Yes, I think so. For this particular text, because it is an oral narration, an oral history, sometimes the sentences are long. The way he uses a certain term, sometimes I find myself confused because now the context has changed. In translating classical Chinese and especially poetry there is a different kind of challenge. You do not want the translation to read like a narrative. The conciseness of Chinese poems also needs to appear in the English translation. But sometimes this is very hard, especially short poems in Chinese. In English you don’t see/use the same format at all. The Chinese line could be five words but in English you might need seven words in order to really convey the meaning. And also, the hidden meaning is so difficult. In Chinese, the first and second line might not have any connection, but in English you need connectors, like ‘and, so, because’. But if I add those words, I feel like I fix the meaning. If you use ‘because’ in the second line, then the first line becomes the cause, but in Chinese it’s not that, so I feel like ‘maybe this is not right’. It doesn’t need to have that cause and effect that you have spelled out in English.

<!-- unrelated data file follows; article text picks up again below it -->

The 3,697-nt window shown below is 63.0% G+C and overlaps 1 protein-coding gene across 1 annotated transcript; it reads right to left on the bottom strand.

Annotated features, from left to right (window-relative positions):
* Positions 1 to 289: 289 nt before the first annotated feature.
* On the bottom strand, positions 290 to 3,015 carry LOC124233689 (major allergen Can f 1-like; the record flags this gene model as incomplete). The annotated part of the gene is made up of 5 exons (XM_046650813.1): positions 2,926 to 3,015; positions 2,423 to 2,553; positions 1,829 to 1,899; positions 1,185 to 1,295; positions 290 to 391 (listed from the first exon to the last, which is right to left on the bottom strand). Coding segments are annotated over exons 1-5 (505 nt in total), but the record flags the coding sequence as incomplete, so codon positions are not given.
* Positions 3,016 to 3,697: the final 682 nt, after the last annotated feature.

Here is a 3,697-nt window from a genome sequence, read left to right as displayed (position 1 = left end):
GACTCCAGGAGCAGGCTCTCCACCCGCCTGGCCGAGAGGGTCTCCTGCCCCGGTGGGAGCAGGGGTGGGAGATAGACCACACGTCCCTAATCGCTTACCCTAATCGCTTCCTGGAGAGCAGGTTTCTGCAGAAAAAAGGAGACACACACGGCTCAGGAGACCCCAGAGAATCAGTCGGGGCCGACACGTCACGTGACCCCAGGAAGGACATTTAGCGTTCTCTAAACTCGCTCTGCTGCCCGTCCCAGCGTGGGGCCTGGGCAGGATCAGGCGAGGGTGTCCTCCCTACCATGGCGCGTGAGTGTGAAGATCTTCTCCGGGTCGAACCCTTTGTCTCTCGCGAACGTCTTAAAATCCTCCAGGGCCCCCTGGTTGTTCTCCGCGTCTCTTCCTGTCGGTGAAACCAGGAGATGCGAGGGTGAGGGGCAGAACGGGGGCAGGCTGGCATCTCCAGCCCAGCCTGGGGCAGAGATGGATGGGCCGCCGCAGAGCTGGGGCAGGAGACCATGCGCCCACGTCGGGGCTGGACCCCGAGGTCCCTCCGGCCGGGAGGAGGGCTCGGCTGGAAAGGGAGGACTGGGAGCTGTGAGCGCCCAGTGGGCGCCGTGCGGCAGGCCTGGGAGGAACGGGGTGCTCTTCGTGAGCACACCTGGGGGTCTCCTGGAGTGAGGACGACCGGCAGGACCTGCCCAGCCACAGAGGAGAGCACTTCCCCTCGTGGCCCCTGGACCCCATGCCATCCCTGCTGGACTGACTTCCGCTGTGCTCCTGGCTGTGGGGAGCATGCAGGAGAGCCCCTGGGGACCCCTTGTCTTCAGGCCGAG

What does your translation process look like?